Useful Tips When Going To Auction

A crowd of bidders at an auction. The focus is on the bidder's hands as he calls out bids.

After Davis Brown recently sold a commercial unit on Whitby Road in Ruislip with Andrew Scott Robertson we thought we’d provide some tips for both vendors and purchasers to get the most out of their investments.

For vendors:

When selling a property at auction the key thing is to be prepared in advance. Remember when the gavel hits the block the bidding is over, there is no negotiation afterwards.

  • Get your property valued! A market appraisal will be a good indicator of its value, and guidance on reserve price.
  • A legal pack with a condition of sale must be included in advance. It is important that all the necessary information is included in advance, so instruct a good solicitor.
  • Before the auction date, interested parties will want to inspect the building or site before they are prepared to bid big money. Make sure as much information is available and that there are opportunities to inspect.

For purchasers:

The auction room can be an exciting and potentially intimidating place for those who have not attended before. This can result in missing out on an opportunity or getting carried away (maybe getting overly competitive) and end up paying in excess of what a property is worth.

The first thing to remember is do your early research. If possible inspect the site and request all information available (such as title documents, planning information, tenancy details, etc.). Remember things are not always as good as they appear on paper!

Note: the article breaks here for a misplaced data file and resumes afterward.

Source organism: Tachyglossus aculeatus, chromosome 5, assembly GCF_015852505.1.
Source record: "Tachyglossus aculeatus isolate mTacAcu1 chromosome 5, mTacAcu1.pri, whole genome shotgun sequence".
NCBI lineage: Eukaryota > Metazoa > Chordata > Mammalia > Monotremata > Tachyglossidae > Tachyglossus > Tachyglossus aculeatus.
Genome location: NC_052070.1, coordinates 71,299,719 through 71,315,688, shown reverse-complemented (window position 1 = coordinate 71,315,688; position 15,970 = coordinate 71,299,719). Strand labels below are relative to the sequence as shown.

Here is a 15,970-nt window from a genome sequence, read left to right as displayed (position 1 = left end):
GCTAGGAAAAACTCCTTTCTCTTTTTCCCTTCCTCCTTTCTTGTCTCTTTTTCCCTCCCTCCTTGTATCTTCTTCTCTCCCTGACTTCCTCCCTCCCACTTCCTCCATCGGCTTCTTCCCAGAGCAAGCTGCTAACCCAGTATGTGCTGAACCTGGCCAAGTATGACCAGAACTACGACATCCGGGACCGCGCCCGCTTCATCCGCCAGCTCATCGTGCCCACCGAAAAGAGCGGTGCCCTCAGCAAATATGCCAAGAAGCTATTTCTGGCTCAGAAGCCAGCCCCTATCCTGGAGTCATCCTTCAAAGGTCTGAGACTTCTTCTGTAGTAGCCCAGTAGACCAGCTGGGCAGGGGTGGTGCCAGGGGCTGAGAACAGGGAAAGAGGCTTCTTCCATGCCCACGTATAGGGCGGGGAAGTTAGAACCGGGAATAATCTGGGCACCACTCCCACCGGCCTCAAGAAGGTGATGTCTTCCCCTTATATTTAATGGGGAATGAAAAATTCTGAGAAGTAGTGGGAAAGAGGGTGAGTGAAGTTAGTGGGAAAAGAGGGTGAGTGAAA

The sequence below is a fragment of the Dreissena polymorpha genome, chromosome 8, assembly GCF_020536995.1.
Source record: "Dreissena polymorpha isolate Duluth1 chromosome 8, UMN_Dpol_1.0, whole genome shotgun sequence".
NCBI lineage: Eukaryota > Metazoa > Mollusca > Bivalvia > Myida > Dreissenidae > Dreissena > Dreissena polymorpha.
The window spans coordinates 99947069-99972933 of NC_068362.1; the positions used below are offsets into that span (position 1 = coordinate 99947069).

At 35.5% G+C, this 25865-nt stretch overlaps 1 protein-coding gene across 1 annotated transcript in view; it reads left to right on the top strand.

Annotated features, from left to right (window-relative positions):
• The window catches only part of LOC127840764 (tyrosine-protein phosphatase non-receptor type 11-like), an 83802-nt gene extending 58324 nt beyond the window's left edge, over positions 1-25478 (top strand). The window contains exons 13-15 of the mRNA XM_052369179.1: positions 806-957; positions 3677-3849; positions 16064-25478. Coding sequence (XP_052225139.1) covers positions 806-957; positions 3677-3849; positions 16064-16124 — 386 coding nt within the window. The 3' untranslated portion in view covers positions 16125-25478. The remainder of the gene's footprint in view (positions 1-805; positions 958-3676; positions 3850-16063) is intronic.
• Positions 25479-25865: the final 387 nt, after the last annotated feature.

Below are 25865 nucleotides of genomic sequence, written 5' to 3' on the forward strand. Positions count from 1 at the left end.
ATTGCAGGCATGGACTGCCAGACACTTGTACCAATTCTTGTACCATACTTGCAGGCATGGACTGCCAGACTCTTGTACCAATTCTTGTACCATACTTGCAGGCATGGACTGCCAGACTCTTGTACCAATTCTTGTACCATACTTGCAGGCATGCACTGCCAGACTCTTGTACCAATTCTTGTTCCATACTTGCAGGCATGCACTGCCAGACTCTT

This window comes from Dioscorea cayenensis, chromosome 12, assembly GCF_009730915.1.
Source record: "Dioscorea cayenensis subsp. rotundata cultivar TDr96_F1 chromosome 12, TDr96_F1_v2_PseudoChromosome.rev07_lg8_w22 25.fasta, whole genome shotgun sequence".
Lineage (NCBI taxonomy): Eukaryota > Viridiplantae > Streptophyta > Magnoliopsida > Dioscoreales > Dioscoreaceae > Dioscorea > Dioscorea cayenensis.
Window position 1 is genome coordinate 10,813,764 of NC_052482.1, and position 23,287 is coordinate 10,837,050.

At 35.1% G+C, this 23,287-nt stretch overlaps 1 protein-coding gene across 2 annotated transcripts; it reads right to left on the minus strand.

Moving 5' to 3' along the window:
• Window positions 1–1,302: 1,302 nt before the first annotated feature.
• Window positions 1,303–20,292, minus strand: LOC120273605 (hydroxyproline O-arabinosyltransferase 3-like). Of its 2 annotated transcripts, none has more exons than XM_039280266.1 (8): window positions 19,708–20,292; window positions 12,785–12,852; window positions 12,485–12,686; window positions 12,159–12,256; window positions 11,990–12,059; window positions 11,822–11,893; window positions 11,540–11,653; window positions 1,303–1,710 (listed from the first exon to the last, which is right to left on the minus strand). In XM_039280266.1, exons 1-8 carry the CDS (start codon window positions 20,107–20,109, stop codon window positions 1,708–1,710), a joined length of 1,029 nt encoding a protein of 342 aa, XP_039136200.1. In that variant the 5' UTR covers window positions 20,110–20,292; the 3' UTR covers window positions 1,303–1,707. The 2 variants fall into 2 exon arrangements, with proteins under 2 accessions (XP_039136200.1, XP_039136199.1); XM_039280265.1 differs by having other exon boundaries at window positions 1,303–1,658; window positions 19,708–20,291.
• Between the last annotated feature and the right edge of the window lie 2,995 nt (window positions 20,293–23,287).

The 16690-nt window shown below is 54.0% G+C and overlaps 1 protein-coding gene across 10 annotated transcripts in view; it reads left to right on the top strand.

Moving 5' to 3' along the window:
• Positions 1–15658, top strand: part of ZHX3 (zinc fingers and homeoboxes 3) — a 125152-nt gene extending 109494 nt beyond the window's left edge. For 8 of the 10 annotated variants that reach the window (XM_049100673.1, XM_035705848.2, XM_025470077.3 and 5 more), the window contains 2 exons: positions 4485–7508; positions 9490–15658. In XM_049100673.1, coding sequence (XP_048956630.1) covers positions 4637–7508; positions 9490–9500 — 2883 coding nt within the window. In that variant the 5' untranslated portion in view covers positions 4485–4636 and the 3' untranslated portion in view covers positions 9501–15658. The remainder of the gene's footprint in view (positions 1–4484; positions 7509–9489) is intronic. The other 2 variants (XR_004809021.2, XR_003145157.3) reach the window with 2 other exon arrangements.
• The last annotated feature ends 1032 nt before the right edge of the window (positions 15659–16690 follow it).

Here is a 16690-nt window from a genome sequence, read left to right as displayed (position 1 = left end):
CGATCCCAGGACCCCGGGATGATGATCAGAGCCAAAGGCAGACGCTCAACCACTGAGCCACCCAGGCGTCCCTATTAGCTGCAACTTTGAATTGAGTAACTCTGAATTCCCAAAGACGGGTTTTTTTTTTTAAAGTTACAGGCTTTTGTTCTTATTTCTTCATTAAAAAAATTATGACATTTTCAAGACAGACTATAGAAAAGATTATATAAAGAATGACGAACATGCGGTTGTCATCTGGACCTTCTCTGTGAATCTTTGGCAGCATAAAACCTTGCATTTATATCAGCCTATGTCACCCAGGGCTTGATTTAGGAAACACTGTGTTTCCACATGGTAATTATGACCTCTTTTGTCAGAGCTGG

A few things to consider on the day:

  • If you are a novice, maybe go as a spectator beforehand to experience the atmosphere and get a feel for how the bidding process works.
  • If you are very interested in a specific Lot arrive early and get a front seat. Auction rooms can get crowded, so you want the auctioneer to be able to easily see you.
  • Stay calm…! If you fail to get the property you were initially going for, don’t get caught in the moment and bid on something you didn’t want, panic buys are often purchases which people live to regret!
  • Remember when the gavel falls the transaction has been made. The successful bidder is required to pay 10% of the sale price upfront. So know your budget… decide on a maximum limit. You don’t want to be sucked in to paying well in excess of what you intended!

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